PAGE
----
and union
Union (set theory)
In set theory, the union of a collection of sets is the set of all distinct elements in the collection. The union of a collection of sets S_1, S_2, S_3, \dots , S_n\,\! gives a set S_1 \cup S_2 \cup S_3 \cup \dots \cup S_n.- Definition :...

in fuzzy set theory.

### Examples of t-conorms

Important t-conorms are those dual to prominent t-norms:

• Maximum t-conorm , dual to the minimum t-norm, is the smallest t-conorm (see the properties of t-conorms below). It is the standard semantics for disjunction in Gödel fuzzy logic and for weak disjunction in all t-norm based fuzzy logics.

• Probabilistic sum is dual to the product t-norm. In probability theory
Probability theory
Probability theory is the branch of mathematics concerned with analysis of random phenomena. The central objects of probability theory are random variables, stochastic processes, and events: mathematical abstractions of non-deterministic events or measured quantities that may either be single...

it expresses the probability of the union of independent event
Event (probability theory)
In probability theory, an event is a set of outcomes to which a probability is assigned. Typically, when the sample space is finite, any subset of the sample space is an event...

s. It is also the standard semantics for strong disjunction in such extensions of product fuzzy logic in which it is definable (e.g., those containing involutive negation).

• Bounded sum is dual to the Łukasiewicz t-norm. It is the standard semantics for strong disjunction in Łukasiewicz fuzzy logic.

• Drastic t-conorm
dual to the drastic t-norm, is the largest t-conorm (see the properties of t-conorms below).

• Nilpotent maximum, dual to the nilpotent minimum:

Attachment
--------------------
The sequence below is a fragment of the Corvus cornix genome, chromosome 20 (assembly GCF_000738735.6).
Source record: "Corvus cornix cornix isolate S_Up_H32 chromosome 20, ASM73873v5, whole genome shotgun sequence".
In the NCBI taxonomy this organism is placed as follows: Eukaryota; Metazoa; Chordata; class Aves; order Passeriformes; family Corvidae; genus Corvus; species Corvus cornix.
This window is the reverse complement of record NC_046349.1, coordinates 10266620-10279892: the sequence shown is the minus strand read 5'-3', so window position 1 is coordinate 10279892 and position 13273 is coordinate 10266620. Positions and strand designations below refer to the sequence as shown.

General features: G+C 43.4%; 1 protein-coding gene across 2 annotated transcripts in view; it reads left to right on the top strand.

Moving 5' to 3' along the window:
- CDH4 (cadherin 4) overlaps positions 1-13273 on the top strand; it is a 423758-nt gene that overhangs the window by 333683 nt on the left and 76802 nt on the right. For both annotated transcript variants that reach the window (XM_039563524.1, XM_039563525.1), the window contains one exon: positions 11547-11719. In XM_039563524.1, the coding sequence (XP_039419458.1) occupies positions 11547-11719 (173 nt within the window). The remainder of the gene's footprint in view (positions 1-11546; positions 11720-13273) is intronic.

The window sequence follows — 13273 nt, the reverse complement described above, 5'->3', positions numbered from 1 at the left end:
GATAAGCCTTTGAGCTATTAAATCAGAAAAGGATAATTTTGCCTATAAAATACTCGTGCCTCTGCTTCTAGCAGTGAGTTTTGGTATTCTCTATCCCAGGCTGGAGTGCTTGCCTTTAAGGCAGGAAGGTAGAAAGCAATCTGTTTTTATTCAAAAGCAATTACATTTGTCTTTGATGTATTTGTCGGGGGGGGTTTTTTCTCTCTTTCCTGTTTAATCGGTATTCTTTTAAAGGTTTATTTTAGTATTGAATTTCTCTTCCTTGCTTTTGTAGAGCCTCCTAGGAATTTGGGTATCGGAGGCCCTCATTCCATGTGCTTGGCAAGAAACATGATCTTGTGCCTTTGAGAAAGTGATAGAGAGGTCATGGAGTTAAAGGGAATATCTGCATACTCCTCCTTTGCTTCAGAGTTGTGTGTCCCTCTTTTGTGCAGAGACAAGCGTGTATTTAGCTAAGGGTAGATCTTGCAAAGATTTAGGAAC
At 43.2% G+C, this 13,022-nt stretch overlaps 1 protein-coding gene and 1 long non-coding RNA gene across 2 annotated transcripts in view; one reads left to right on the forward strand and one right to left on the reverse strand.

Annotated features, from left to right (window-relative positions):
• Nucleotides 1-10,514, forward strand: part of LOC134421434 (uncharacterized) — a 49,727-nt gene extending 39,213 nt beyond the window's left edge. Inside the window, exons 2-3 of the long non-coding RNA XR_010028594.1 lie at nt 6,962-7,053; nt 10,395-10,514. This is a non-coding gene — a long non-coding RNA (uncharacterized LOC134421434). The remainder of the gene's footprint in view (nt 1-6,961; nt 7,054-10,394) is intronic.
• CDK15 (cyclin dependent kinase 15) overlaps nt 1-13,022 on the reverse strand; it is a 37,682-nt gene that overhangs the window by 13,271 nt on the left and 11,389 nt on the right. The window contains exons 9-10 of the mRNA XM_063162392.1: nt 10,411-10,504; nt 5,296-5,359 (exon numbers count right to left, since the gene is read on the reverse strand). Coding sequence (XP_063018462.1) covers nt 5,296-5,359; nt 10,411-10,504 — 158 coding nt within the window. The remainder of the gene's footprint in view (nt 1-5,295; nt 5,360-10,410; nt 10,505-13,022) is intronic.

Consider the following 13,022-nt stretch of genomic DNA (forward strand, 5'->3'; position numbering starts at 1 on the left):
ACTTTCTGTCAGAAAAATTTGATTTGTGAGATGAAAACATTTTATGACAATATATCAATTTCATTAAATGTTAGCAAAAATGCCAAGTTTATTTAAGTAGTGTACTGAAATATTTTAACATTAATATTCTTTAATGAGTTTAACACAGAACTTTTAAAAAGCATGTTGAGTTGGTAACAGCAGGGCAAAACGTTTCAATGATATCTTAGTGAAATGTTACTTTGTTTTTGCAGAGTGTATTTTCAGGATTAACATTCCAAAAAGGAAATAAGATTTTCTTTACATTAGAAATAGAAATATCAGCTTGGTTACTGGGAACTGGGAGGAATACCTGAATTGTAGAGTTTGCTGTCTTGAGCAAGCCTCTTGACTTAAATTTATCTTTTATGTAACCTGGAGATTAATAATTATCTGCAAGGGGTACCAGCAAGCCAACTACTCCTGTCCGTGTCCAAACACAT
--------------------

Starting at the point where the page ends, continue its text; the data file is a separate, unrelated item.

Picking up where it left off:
• Einstein sum (compare the velocity-addition formula
In physics, a velocity-addition formula is an equation that relates the velocities of moving objects in different reference frames.- Galilean addition of velocities :...

under special relativity)
is a dual to one of the Hamacher t-norms.

### Properties of t-conorms

Many properties of t-conorms can be obtained by dualizing the properties of t-norms, for example:
• For any t-conorm ⊥, the number 1 is an annihilating element: ⊥(a, 1) = 1, for any a in [0, 1].
• Dually to t-norms, all t-conorms are bounded by the maximum and the drastic t-conorm:
, for any t-conorm and all a, b in [0, 1].

Further properties result from the relationships between t-norms and t-conorms or their interplay with other operators, e.g.:
• A t-norm T distributes
Distributivity
In mathematics, and in particular in abstract algebra, distributivity is a property of binary operations that generalizes the distributive law from elementary algebra.For example:...

over a t-conorm S, i.e.,
T(x, S(y, z)) = S(T(x, y), T(x, z)) for all x, y, z in [0, 1],
if and only if S is the maximum t-conorm. Dually, any t-conorm distributes over the minimum, but not over any other t-norm.